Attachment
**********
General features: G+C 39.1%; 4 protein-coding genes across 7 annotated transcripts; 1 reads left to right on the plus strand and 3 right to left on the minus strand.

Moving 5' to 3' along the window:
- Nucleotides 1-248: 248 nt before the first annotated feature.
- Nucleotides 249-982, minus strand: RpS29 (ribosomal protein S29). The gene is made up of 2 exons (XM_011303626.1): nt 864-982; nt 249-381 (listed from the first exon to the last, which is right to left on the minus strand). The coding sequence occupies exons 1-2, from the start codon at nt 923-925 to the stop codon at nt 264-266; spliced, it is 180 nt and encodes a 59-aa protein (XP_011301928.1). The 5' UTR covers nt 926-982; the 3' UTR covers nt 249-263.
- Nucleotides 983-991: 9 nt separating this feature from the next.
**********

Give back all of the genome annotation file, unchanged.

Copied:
General features: G+C 39.1%; 4 protein-coding genes across 7 annotated transcripts; 1 reads left to right on the plus strand and 3 right to left on the minus strand.

Moving 5' to 3' along the window:
- Nucleotides 1-248: 248 nt before the first annotated feature.
- Nucleotides 249-982, minus strand: RpS29 (ribosomal protein S29). The gene is made up of 2 exons (XM_011303626.1): nt 864-982; nt 249-381 (listed from the first exon to the last, which is right to left on the minus strand). The coding sequence occupies exons 1-2, from the start codon at nt 923-925 to the stop codon at nt 264-266; spliced, it is 180 nt and encodes a 59-aa protein (XP_011301928.1). The 5' UTR covers nt 926-982; the 3' UTR covers nt 249-263.
- Nucleotides 983-991: 9 nt separating this feature from the next.